Before the re module's search method processes the strings that are passed to it, the Python interpreter takes an initial pass over the string. If there are backslashes present in a string, the Python interpreter must decide if each is part of a Python escape sequence (e.g. \n or \t) or not.

Note: at this point Python does not care whether or not '\' is a regular expression meta-character.

If the '\' is followed by a recognized Python escape character (t,n, etc.), then the backslash and the escape character are replaced with the actual Unicode or 8-bit character. For example, '\t' would be replaced with the ASCII character for tab. Otherwise it is passed by and interpreted as a '\' character.

Consider the following.

>>> s = '\t'
>>> print ("[" + s  + "]")
>>> [       ]           // an actual tab character after preprocessing

>>> s = '\d'
>>> print ("[" + s  + "]")
>>> [\d]                // '\d' after preprocessing

Sometimes we want to include in a string a character sequence that includes '\' without it being interpreted by Python as an escape sequence. To do this we escape the '\' with a '\'. Now when Python sees '\' it replaces the two backslashes with a single '\' character.

>>> s = '\\t'
>>> print ("[" + s  + "]")
>>> [\t]                // '\t' after preprocessing

After the Python interpreter take a pass on both strings, they are passed to the re module's search method. The search method parses the regular expression string to identify the regular expression's meta-characters.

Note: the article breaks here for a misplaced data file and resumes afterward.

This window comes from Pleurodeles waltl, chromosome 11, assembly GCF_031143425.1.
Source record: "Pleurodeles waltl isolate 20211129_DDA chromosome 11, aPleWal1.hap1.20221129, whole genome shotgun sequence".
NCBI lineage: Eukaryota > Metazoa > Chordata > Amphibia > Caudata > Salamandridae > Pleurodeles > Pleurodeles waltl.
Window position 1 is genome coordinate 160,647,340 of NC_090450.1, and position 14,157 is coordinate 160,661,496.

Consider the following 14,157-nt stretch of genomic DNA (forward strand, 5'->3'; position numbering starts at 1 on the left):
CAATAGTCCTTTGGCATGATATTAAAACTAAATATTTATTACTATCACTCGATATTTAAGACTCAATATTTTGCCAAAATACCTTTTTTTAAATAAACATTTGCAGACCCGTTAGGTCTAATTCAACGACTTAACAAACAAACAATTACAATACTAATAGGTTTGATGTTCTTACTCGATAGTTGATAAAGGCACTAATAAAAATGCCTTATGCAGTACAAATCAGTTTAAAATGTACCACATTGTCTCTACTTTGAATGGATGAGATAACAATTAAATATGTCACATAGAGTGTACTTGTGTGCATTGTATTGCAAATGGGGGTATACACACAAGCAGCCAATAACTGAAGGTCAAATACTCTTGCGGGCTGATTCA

Now '\' is also a special regular expression meta-character and is interpreted as one UNLESS it is escaped at the time that the re search() method is executed.

Consider the following call.

>>> match = re.search('a\\t','a\\t')        //Match is None

Here, match is None. Why? Lets look at the strings after the Python interpreter makes its pass.

String 1: 'a\t'
String 2: 'a\t' 

So why is match equal to None? When search() interprets String 1, since it is a regular expression, the backslash is interpreted as a meta-character, not an ordinary character. The backslash in String 2 however is not in a regular expression and has already been processed by the Python interpreter, so it is interpreted as an ordinary character.

So the search() method is looking for 'a escape-t' in the string 'a\t' which are not a match.

To fix this we can tell the search() method to not interpret the '\' as a meta-character. We can do this by escaping it.

Consider the following call.

>>> match = re.search('a\\\\t','a\\t')          // Match contains 'a\t'

Again, lets look at the strings after the Python interpreter has made its pass.

String 1: 'a\\t'
String 2: 'a\t'

Now when the search() method processes the regular expression, it sees that the second backslash is escaped by the first and should not be considered a meta-character. It therefore interprets the string as 'a\t', which matches String 2.

An alternate way to have search() consider '\' as a character is to place an r before the regular expression. This tells the Python interpreter to NOT preprocess the string.

Consider this.

>>> match = re.search(r'a\\t','a\\t')           // match contains 'a\t'

Here the Python interpreter does not modify the first string but does process the second string. The strings passed to search() are:

String 1: 'a\\t'
String 2: 'a\t'

As in the previous example, search interprets the '\' as the single character '\' and not a meta-character, thus matches with String 2.

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Python's own string parsing (partially) comes in your way.

If you want to see what re sees, type

print '\d'
print '\\d'
print '\\\d'

on the Python command prompt. You see that \d and \\d both result in \d, the latter one being taken care by the Python string parser.

If you want to avoid any hassle with these, use raw strings as suggested by the re module documentation: r'\\d' will result in \\d seen by the RE module.